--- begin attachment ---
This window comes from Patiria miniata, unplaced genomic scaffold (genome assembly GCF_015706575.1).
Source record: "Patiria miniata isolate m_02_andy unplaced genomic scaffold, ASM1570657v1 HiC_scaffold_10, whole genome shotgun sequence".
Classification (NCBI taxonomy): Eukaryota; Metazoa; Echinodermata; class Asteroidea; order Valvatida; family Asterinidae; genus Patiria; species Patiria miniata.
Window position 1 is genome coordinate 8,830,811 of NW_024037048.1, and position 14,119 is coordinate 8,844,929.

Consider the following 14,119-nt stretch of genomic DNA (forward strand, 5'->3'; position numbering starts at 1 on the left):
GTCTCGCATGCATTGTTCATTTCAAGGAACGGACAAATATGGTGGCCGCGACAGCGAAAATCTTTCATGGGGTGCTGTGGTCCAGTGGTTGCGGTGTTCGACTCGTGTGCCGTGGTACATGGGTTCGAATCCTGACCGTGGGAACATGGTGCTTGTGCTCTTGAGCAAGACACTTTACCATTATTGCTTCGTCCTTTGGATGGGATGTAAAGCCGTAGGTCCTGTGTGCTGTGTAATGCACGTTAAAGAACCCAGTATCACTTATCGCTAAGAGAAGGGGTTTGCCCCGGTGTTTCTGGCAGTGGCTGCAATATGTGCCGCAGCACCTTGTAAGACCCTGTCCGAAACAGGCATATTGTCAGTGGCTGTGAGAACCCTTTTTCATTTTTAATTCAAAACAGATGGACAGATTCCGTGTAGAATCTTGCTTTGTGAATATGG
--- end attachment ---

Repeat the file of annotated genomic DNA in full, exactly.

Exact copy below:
This window comes from Patiria miniata, unplaced genomic scaffold (genome assembly GCF_015706575.1).
Source record: "Patiria miniata isolate m_02_andy unplaced genomic scaffold, ASM1570657v1 HiC_scaffold_10, whole genome shotgun sequence".
Classification (NCBI taxonomy): Eukaryota; Metazoa; Echinodermata; class Asteroidea; order Valvatida; family Asterinidae; genus Patiria; species Patiria miniata.
Window position 1 is genome coordinate 8,830,811 of NW_024037048.1, and position 14,119 is coordinate 8,844,929.

Consider the following 14,119-nt stretch of genomic DNA (forward strand, 5'->3'; position numbering starts at 1 on the left):
GTCTCGCATGCATTGTTCATTTCAAGGAACGGACAAATATGGTGGCCGCGACAGCGAAAATCTTTCATGGGGTGCTGTGGTCCAGTGGTTGCGGTGTTCGACTCGTGTGCCGTGGTACATGGGTTCGAATCCTGACCGTGGGAACATGGTGCTTGTGCTCTTGAGCAAGACACTTTACCATTATTGCTTCGTCCTTTGGATGGGATGTAAAGCCGTAGGTCCTGTGTGCTGTGTAATGCACGTTAAAGAACCCAGTATCACTTATCGCTAAGAGAAGGGGTTTGCCCCGGTGTTTCTGGCAGTGGCTGCAATATGTGCCGCAGCACCTTGTAAGACCCTGTCCGAAACAGGCATATTGTCAGTGGCTGTGAGAACCCTTTTTCATTTTTAATTCAAAACAGATGGACAGATTCCGTGTAGAATCTTGCTTTGTGAATATGG